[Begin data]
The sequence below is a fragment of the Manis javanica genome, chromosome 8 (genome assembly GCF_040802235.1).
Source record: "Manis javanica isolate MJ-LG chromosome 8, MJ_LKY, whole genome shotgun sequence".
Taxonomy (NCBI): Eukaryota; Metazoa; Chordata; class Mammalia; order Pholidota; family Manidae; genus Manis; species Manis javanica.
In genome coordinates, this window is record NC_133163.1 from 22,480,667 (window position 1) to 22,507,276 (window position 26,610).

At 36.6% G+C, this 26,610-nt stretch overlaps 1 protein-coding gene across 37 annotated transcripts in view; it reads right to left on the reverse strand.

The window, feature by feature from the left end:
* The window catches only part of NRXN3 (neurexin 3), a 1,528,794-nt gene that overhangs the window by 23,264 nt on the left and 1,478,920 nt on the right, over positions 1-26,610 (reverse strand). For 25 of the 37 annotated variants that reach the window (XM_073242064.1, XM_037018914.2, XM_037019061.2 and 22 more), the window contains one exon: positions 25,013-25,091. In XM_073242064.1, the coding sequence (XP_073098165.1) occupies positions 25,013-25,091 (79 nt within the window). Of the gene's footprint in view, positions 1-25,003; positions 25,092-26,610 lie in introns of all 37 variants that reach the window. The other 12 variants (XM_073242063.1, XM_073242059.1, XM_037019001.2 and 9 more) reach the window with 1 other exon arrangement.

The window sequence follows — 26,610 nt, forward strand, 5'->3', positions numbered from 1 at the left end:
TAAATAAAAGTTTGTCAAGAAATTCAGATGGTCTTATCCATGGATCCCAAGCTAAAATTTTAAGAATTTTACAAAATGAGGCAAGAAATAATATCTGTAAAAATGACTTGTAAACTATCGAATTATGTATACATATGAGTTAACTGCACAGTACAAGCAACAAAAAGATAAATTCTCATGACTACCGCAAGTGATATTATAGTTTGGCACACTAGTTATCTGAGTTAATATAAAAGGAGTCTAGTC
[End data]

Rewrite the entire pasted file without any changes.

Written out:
The sequence below is a fragment of the Manis javanica genome, chromosome 8 (genome assembly GCF_040802235.1).
Source record: "Manis javanica isolate MJ-LG chromosome 8, MJ_LKY, whole genome shotgun sequence".
Taxonomy (NCBI): Eukaryota; Metazoa; Chordata; class Mammalia; order Pholidota; family Manidae; genus Manis; species Manis javanica.
In genome coordinates, this window is record NC_133163.1 from 22,480,667 (window position 1) to 22,507,276 (window position 26,610).

At 36.6% G+C, this 26,610-nt stretch overlaps 1 protein-coding gene across 37 annotated transcripts in view; it reads right to left on the reverse strand.

The window, feature by feature from the left end:
* The window catches only part of NRXN3 (neurexin 3), a 1,528,794-nt gene that overhangs the window by 23,264 nt on the left and 1,478,920 nt on the right, over positions 1-26,610 (reverse strand). For 25 of the 37 annotated variants that reach the window (XM_073242064.1, XM_037018914.2, XM_037019061.2 and 22 more), the window contains one exon: positions 25,013-25,091. In XM_073242064.1, the coding sequence (XP_073098165.1) occupies positions 25,013-25,091 (79 nt within the window). Of the gene's footprint in view, positions 1-25,003; positions 25,092-26,610 lie in introns of all 37 variants that reach the window. The other 12 variants (XM_073242063.1, XM_073242059.1, XM_037019001.2 and 9 more) reach the window with 1 other exon arrangement.

The window sequence follows — 26,610 nt, forward strand, 5'->3', positions numbered from 1 at the left end:
TAAATAAAAGTTTGTCAAGAAATTCAGATGGTCTTATCCATGGATCCCAAGCTAAAATTTTAAGAATTTTACAAAATGAGGCAAGAAATAATATCTGTAAAAATGACTTGTAAACTATCGAATTATGTATACATATGAGTTAACTGCACAGTACAAGCAACAAAAAGATAAATTCTCATGACTACCGCAAGTGATATTATAGTTTGGCACACTAGTTATCTGAGTTAATATAAAAGGAGTCTAGTC